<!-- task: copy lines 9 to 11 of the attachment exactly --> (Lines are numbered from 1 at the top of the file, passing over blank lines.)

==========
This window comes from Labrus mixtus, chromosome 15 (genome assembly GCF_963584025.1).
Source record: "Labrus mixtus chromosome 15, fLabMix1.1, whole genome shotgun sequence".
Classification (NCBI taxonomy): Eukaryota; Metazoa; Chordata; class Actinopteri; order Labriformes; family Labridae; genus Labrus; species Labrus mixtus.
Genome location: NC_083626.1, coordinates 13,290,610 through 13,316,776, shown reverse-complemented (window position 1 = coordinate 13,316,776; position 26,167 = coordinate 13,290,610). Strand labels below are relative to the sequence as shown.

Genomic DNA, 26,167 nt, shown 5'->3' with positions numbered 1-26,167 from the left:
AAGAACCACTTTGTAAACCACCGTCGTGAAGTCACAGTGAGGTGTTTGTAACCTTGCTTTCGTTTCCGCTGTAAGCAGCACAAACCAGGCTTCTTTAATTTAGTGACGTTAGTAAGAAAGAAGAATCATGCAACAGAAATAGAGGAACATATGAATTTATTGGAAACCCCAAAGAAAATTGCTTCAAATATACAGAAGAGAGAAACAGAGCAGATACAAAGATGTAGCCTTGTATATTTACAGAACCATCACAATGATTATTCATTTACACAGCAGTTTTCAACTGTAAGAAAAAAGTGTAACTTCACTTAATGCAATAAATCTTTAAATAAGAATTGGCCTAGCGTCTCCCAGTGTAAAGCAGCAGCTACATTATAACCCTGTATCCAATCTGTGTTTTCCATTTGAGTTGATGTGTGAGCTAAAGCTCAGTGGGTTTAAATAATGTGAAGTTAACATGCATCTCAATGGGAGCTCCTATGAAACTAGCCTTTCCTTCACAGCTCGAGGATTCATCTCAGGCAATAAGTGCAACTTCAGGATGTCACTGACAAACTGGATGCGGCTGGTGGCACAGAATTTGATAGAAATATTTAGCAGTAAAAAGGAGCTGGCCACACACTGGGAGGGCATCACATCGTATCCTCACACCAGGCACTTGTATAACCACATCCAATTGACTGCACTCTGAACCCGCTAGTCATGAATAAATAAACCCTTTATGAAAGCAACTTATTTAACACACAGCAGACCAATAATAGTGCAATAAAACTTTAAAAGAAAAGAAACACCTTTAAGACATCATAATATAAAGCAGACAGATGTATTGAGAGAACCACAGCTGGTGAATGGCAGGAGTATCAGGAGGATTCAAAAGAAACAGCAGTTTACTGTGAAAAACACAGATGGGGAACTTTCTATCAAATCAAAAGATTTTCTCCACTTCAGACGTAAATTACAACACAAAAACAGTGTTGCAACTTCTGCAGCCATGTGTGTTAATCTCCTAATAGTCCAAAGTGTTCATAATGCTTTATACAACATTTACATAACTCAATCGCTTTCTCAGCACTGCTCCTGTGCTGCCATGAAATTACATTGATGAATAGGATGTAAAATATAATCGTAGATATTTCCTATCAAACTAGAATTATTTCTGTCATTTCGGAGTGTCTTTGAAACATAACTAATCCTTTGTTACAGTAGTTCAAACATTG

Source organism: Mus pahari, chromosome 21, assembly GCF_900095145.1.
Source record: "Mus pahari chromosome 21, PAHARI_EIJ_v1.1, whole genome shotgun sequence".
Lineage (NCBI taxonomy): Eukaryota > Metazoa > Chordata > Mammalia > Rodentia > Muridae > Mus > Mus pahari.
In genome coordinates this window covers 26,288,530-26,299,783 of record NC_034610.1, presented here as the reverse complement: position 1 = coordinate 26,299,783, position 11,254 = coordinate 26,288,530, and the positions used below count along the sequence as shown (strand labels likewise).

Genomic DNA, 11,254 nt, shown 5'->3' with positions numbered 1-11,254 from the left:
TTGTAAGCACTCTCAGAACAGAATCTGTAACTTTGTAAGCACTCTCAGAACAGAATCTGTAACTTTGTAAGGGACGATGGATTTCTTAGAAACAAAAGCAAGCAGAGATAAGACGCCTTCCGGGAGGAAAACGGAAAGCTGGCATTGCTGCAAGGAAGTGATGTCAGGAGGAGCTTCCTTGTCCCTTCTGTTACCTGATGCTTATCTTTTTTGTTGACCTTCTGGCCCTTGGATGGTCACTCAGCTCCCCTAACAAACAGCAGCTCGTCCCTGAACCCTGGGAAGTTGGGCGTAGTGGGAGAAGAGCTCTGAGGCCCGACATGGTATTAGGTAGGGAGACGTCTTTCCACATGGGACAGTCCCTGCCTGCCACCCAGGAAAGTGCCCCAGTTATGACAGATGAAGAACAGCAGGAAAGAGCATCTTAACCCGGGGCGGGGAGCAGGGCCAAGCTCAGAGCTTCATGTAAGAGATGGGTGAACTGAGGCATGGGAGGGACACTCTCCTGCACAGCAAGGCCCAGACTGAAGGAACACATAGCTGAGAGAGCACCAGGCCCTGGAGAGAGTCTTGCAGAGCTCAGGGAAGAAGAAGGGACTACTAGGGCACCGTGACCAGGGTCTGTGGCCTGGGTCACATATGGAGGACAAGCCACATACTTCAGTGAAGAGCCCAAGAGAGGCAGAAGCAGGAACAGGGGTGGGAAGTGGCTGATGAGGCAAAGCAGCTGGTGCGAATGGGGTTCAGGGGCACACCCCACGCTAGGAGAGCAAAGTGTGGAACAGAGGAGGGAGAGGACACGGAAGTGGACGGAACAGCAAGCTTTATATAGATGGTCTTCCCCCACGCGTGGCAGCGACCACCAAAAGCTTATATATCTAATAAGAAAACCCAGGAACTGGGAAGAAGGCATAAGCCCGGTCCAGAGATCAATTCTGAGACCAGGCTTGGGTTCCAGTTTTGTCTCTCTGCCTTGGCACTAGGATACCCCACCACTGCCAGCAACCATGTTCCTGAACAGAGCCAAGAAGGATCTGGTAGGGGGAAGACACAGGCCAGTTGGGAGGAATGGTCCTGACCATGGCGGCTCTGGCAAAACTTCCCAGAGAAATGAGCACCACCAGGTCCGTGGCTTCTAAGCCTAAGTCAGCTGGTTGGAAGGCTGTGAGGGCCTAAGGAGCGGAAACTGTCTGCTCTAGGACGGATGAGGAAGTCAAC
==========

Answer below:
Lineage (NCBI taxonomy): Eukaryota > Metazoa > Chordata > Mammalia > Rodentia > Muridae > Mus > Mus pahari.
In genome coordinates this window covers 26,288,530-26,299,783 of record NC_034610.1, presented here as the reverse complement: position 1 = coordinate 26,299,783, position 11,254 = coordinate 26,288,530, and the positions used below count along the sequence as shown (strand labels likewise).

Genomic DNA, 11,254 nt, shown 5'->3' with positions numbered 1-11,254 from the left: